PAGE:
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On etchings, the grooves on the plate (zinc or copper) are made chemically by acid which corrodes and bites into the metal. This is done by coating the plate with an acid-resistant film which is called the ground. A picture is drawn into the ground with a needle to expose the underlying metal. The plate is then immersed in a bath of acid which erodes the exposed metal. When the desired depth has been obtained, the ground is cleaned off so that prints can be taken from the metal.


The technique of aquatint is used to obtain tonal areas on a print. To put it simply, it means the etching into the plate of hundreds of tiny pits which give the effect of tonality.
A very fine layer of resin dust is sprinkled on the clean plate. When heated, this dust melts and becomes fixed to the plate and can resist acid. When the plate is etched (placed into its bath of acid) only the bare metal areas around each resin particle etches. The longer the plate is left in acid, the deeper the grooves become, this causes more ink to be retained on the plate.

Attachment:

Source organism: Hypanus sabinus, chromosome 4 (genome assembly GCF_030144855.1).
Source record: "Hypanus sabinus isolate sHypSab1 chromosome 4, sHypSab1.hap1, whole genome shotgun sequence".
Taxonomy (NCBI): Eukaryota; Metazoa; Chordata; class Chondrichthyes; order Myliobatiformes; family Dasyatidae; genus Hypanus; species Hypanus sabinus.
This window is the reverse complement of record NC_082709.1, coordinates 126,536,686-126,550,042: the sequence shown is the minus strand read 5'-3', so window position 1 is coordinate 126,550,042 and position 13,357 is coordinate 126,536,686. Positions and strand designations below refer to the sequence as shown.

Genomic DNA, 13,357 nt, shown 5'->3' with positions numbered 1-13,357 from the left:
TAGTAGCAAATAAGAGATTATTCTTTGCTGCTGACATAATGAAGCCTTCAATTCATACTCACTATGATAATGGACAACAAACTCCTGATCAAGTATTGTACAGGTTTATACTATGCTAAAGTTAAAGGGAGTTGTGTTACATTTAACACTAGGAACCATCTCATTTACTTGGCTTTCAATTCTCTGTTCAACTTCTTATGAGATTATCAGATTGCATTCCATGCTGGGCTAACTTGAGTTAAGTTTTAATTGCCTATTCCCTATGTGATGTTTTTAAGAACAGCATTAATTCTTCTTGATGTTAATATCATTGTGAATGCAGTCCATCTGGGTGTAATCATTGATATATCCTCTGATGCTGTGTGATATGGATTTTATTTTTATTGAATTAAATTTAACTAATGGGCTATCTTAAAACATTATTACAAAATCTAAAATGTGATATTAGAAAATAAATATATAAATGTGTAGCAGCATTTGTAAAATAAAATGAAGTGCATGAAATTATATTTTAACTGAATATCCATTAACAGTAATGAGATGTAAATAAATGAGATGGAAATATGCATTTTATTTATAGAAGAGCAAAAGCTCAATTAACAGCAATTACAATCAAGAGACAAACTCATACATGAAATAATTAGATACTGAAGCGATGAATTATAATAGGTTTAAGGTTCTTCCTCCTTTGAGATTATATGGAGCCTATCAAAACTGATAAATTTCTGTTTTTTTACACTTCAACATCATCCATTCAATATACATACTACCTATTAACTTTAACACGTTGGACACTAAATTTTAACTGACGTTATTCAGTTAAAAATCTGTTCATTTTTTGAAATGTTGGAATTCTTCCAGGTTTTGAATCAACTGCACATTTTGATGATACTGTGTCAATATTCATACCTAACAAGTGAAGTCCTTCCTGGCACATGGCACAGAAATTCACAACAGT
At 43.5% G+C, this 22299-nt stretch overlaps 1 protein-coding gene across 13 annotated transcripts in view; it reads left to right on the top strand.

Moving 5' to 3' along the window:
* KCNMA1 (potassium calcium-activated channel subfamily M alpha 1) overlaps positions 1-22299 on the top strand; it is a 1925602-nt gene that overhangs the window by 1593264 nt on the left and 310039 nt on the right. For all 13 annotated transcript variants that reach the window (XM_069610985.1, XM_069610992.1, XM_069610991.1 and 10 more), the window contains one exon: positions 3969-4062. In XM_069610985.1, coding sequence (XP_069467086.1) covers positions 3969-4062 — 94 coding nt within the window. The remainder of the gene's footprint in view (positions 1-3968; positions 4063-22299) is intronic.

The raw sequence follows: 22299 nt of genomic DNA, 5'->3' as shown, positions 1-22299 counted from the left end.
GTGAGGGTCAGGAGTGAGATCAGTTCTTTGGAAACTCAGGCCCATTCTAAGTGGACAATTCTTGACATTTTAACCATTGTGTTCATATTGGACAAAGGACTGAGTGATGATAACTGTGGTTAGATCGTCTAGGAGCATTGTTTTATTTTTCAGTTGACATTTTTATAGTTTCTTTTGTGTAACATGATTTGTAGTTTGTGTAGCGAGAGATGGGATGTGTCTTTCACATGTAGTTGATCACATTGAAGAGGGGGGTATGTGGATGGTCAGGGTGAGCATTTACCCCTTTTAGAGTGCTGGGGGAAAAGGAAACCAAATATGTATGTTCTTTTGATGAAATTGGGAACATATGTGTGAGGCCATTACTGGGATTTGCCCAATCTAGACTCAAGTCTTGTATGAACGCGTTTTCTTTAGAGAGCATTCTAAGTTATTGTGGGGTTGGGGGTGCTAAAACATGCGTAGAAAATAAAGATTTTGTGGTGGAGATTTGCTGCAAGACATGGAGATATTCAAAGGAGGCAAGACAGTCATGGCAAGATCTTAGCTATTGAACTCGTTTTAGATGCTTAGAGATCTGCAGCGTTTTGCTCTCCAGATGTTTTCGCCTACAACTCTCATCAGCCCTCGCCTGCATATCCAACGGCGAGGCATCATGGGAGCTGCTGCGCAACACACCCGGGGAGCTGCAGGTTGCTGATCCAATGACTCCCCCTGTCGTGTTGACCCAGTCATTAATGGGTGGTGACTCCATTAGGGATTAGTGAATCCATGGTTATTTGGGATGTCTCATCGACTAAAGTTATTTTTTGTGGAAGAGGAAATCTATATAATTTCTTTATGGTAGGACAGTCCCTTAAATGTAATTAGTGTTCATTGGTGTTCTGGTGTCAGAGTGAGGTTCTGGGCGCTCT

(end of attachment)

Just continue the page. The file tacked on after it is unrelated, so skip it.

Embossing is paper printing without ink.


Printing is a step which is an an indissociable part of the etching process. It shows the work done on the plate.
The technique involves filling all the recess lines and dots on the plate with ink and then, with a dampened sheet of paper on top it, running it through a press so that the ink is transferred to the paper. In theory, anything below the surface on the plate will print.

The edition

The edition is the set of similar proofs taken from the master. Each print is signed and numbered. For example, on an edition of 20 prints they will be numbered from 1 to 20 Ex : 1/20, 2/20, 3/20, 4/20 etc...
The artist proofs make up an additionnal 10% of the edition. These are added to the regular edition and are possibly different from it. They are signed, identified as Epreuve d'artiste or E/A and numbered in roman numerals. Ex:E/A I/XX, E/A II/XX, E/A III/XX etc...

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